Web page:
Scott Evans fears his backyard is starting to resemble “The Little Shop of Horrors.”
Kerry Campbell says weeds are staging a hostile takeover at her place.
Evans doesn’t have a plant feasting on human flesh and blood like in the movie — yet. But all types of weeds are exploding after days of much-needed rain. They can actually grow inches overnight.
“It’s really quite amazing to watch and kind of scary in the same breath,” said Evans, the horticulture program coordinator for the Nebraska Extension in Douglas-Sarpy Counties.
Campbell is feeling the pain. It took her and a few helpers hours to tame just a section of her yard.
“I think everyone here is struggling with astounding weed growth,” she said. “My larger beds are a mess. For every one we pull, two pop up in its place.”
The big three — purslane, crabgrass and spotted spurge — have taken off in the soggy yet warm weather. Growing like gangbusters is one way Evans described it.
Those weeds like it hot and don’t germinate until late May. The more than 3 inches of rain that the Omaha area has received since Monday has forced them into hyper drive.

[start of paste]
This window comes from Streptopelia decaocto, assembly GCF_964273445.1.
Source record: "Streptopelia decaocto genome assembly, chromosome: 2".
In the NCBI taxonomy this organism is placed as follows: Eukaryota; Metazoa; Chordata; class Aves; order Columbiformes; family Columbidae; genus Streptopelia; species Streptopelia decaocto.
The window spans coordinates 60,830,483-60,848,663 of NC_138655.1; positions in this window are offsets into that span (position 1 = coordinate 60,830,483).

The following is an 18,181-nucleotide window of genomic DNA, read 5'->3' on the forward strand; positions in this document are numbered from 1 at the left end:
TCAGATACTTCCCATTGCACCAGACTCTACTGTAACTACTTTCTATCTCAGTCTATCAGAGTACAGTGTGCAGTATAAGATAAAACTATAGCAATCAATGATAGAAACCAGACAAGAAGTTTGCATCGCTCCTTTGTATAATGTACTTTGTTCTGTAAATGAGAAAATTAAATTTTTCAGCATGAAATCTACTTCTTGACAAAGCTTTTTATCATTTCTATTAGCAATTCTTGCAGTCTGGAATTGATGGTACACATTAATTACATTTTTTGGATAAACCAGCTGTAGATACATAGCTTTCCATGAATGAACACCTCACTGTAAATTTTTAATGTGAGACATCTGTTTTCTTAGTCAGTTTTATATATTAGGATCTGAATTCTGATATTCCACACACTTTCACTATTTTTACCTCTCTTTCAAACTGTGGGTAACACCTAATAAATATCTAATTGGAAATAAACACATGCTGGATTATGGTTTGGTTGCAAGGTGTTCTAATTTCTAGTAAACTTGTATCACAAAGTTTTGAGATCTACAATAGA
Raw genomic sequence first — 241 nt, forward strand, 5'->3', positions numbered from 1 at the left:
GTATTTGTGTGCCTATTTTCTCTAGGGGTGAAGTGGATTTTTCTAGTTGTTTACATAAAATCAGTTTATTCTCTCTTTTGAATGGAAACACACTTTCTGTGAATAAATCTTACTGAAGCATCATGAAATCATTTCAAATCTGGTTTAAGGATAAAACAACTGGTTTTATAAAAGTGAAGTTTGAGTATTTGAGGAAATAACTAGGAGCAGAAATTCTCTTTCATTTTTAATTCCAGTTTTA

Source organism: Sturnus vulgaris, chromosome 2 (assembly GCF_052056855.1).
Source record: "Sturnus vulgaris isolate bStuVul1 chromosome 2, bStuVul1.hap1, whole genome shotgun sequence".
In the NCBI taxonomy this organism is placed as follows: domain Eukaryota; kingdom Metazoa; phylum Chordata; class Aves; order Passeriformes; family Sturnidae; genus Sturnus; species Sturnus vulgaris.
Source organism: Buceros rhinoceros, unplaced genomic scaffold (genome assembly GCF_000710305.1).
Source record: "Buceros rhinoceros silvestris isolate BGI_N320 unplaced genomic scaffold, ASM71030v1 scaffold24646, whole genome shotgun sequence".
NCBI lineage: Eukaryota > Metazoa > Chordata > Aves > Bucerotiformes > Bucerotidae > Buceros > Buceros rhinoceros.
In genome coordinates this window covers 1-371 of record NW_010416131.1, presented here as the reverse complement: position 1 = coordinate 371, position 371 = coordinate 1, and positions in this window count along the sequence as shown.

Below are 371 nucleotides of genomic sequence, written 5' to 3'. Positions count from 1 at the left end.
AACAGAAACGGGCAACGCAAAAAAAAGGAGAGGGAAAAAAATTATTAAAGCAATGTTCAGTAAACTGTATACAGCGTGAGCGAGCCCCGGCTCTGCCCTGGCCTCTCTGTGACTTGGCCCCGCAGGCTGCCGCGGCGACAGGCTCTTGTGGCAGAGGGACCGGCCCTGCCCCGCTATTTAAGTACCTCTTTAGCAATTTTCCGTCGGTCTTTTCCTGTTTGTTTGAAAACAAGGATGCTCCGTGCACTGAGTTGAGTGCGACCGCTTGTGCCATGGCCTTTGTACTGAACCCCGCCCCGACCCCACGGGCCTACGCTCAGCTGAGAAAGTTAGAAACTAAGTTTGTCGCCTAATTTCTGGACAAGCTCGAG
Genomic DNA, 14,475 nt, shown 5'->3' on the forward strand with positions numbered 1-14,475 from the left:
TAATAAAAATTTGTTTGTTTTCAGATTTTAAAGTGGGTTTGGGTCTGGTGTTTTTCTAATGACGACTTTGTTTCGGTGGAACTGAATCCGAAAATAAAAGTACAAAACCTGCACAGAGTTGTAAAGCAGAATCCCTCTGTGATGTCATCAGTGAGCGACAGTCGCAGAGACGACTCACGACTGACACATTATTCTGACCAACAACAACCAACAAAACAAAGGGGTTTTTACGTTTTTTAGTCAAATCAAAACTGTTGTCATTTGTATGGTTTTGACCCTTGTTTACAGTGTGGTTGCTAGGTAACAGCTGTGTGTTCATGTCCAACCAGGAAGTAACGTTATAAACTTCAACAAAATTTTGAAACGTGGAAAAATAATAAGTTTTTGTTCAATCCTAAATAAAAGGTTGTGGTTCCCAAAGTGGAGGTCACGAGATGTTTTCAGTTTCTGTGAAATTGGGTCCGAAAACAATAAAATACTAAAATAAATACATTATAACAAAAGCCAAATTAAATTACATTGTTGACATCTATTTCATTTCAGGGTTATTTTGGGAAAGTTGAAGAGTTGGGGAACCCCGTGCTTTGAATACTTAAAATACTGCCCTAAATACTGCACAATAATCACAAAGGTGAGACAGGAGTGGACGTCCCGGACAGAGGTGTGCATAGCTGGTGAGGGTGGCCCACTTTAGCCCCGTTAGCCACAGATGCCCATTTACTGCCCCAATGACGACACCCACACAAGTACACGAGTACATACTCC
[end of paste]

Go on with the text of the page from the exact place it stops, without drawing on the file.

They’ll slow down once it turns drier, which is in the forecast. But they won’t go away.
“The best thing to do is hand pull it,” Evans said.
That may not be what gardeners want to hear, but soil conditions are perfect this weekend for that chore. Weeds are easier to pull up, roots and all, when the ground is moist.
Just make sure every bit of weed lands in a yard bag or compost pile.
“Some plants like purslane can reroot in,” Evans says. “It’s the gift that keeps on giving. Purslane is notorious for that.”
For future reference, remember that you can make a few preemptive strikes. Applying Preen in flower beds — not vegetable gardens — around Mother’s Day helps contain the weeds.
Also take advantage of grass clippings, Evans said. First put a few sheets of newspaper in your garden beds and then cover with bark mulch or grass clippings. You’ll have plenty after all the rain.
“It’s really a nice way to go,” he said.
Be patient, gardeners
The blistering weather earlier this month has many vegetable gardeners thinking it’s July already.
Evans said the extension office has received lot of calls, complaining that vegetables aren’t growing as fast as expected. But they are on track for June.
“We’re not being patient,’’ Evans said.
Temperatures over 90 can actually cause the pollen in vegetables such as tomatoes to go sterile, limiting fruit development.
The cooler weather of the past few days should help, Evans said.